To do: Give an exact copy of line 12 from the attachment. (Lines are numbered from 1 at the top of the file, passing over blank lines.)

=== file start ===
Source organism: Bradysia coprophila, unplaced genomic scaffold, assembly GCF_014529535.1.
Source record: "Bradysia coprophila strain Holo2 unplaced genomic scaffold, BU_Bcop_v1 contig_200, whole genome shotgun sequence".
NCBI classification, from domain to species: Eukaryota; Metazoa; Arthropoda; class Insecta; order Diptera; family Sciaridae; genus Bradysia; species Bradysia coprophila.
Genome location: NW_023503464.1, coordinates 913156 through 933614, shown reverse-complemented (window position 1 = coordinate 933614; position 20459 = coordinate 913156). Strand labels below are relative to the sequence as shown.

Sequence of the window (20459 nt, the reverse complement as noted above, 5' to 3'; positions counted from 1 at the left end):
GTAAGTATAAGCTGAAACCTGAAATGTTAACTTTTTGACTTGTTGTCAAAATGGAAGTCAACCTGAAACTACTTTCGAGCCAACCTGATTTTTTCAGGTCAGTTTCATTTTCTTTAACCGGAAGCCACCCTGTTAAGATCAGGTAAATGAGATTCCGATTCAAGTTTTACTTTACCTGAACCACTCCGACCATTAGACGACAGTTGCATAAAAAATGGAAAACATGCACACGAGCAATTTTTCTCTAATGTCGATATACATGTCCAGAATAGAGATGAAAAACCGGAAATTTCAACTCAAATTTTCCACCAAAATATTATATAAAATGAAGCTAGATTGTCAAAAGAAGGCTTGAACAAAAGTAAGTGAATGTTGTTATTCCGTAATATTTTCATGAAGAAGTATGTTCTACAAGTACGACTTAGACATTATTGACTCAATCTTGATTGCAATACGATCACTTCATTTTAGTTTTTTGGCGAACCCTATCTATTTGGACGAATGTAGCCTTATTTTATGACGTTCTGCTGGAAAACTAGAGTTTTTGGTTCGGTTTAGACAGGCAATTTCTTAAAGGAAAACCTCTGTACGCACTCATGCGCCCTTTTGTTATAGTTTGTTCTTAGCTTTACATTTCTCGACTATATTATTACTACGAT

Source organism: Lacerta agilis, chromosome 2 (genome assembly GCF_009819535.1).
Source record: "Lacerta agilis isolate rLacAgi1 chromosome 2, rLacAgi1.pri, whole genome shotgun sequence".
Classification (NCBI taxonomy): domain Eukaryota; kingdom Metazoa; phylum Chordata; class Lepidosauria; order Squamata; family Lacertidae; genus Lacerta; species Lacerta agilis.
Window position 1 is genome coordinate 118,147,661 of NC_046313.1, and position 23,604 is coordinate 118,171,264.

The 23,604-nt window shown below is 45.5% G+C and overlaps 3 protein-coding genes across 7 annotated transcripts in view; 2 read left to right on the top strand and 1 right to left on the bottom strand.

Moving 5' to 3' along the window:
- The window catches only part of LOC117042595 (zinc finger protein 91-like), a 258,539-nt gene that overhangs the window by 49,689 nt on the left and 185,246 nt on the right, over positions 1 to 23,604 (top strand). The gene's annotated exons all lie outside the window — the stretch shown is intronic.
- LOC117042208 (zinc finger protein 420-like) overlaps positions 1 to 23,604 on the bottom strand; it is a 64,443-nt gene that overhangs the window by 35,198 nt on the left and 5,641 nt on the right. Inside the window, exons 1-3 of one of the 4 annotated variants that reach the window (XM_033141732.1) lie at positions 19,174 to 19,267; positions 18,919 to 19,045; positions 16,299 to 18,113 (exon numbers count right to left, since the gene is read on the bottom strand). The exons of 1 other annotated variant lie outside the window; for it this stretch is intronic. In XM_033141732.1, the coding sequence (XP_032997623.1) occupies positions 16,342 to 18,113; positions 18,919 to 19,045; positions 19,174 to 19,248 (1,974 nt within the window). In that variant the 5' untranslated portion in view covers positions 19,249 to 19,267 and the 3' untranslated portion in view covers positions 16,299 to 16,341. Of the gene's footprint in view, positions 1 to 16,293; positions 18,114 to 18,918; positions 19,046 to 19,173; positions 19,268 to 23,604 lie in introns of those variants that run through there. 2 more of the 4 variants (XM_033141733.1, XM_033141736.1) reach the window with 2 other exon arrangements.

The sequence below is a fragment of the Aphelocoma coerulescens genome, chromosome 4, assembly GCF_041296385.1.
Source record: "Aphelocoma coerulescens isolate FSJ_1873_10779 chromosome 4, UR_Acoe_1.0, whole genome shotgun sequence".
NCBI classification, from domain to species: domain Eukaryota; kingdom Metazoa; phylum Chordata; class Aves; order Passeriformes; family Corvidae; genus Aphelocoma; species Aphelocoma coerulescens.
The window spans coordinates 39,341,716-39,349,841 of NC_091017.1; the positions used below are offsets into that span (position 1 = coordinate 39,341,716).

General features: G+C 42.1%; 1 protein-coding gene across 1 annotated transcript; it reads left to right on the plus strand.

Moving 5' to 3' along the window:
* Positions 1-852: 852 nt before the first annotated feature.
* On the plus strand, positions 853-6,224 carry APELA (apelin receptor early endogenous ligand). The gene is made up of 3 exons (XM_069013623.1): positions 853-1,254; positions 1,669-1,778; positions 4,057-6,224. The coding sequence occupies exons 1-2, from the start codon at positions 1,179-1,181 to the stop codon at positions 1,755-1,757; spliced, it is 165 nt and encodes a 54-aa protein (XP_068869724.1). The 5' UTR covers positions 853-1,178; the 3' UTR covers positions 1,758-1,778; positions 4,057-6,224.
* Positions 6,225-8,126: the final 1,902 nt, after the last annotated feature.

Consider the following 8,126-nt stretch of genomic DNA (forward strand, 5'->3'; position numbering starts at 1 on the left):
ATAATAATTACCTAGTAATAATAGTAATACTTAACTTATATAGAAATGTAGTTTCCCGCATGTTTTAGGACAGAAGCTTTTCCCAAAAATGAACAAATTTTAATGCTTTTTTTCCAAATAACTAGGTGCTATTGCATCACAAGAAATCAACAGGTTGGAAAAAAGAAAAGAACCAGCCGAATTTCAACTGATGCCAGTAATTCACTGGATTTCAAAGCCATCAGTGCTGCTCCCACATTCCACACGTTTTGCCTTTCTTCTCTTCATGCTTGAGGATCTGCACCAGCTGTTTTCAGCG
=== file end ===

Moving 5' to 3' along the window: